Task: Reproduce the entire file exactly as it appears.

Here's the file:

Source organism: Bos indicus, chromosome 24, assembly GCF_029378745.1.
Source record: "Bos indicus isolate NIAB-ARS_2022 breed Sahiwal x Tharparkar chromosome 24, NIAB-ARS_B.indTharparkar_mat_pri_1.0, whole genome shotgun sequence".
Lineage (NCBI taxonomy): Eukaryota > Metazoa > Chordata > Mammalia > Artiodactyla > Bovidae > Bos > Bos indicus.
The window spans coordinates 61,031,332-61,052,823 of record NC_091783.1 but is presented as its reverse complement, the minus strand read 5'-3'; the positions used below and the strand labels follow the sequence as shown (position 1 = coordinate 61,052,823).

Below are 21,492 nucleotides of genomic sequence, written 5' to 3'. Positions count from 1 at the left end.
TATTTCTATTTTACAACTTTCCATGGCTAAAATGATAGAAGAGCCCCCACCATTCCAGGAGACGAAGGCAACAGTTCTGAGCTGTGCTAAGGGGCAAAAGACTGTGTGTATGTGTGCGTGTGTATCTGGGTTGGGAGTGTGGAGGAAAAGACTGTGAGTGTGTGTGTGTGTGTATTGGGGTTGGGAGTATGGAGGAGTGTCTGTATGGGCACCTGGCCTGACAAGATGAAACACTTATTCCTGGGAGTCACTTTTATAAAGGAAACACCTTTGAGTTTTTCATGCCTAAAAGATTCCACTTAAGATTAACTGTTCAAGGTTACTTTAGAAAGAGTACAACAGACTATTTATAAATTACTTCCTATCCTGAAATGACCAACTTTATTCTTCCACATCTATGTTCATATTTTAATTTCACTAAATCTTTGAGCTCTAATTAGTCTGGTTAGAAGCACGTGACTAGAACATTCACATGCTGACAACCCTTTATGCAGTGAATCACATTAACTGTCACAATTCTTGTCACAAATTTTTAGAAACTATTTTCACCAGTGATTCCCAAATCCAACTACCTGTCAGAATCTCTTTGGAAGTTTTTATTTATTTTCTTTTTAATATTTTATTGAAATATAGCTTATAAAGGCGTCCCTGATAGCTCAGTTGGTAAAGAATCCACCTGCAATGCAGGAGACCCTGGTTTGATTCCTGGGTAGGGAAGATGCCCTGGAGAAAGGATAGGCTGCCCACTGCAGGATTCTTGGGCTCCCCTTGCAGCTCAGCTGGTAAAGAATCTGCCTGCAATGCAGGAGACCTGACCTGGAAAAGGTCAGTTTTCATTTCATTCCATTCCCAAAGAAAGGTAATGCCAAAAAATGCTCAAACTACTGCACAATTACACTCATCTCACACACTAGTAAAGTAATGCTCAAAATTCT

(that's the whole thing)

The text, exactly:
Source organism: Bos indicus, chromosome 24, assembly GCF_029378745.1.
Source record: "Bos indicus isolate NIAB-ARS_2022 breed Sahiwal x Tharparkar chromosome 24, NIAB-ARS_B.indTharparkar_mat_pri_1.0, whole genome shotgun sequence".
Lineage (NCBI taxonomy): Eukaryota > Metazoa > Chordata > Mammalia > Artiodactyla > Bovidae > Bos > Bos indicus.
The window spans coordinates 61,031,332-61,052,823 of record NC_091783.1 but is presented as its reverse complement, the minus strand read 5'-3'; the positions used below and the strand labels follow the sequence as shown (position 1 = coordinate 61,052,823).

Below are 21,492 nucleotides of genomic sequence, written 5' to 3'. Positions count from 1 at the left end.
TATTTCTATTTTACAACTTTCCATGGCTAAAATGATAGAAGAGCCCCCACCATTCCAGGAGACGAAGGCAACAGTTCTGAGCTGTGCTAAGGGGCAAAAGACTGTGTGTATGTGTGCGTGTGTATCTGGGTTGGGAGTGTGGAGGAAAAGACTGTGAGTGTGTGTGTGTGTGTATTGGGGTTGGGAGTATGGAGGAGTGTCTGTATGGGCACCTGGCCTGACAAGATGAAACACTTATTCCTGGGAGTCACTTTTATAAAGGAAACACCTTTGAGTTTTTCATGCCTAAAAGATTCCACTTAAGATTAACTGTTCAAGGTTACTTTAGAAAGAGTACAACAGACTATTTATAAATTACTTCCTATCCTGAAATGACCAACTTTATTCTTCCACATCTATGTTCATATTTTAATTTCACTAAATCTTTGAGCTCTAATTAGTCTGGTTAGAAGCACGTGACTAGAACATTCACATGCTGACAACCCTTTATGCAGTGAATCACATTAACTGTCACAATTCTTGTCACAAATTTTTAGAAACTATTTTCACCAGTGATTCCCAAATCCAACTACCTGTCAGAATCTCTTTGGAAGTTTTTATTTATTTTCTTTTTAATATTTTATTGAAATATAGCTTATAAAGGCGTCCCTGATAGCTCAGTTGGTAAAGAATCCACCTGCAATGCAGGAGACCCTGGTTTGATTCCTGGGTAGGGAAGATGCCCTGGAGAAAGGATAGGCTGCCCACTGCAGGATTCTTGGGCTCCCCTTGCAGCTCAGCTGGTAAAGAATCTGCCTGCAATGCAGGAGACCTGACCTGGAAAAGGTCAGTTTTCATTTCATTCCATTCCCAAAGAAAGGTAATGCCAAAAAATGCTCAAACTACTGCACAATTACACTCATCTCACACACTAGTAAAGTAATGCTCAAAATTCT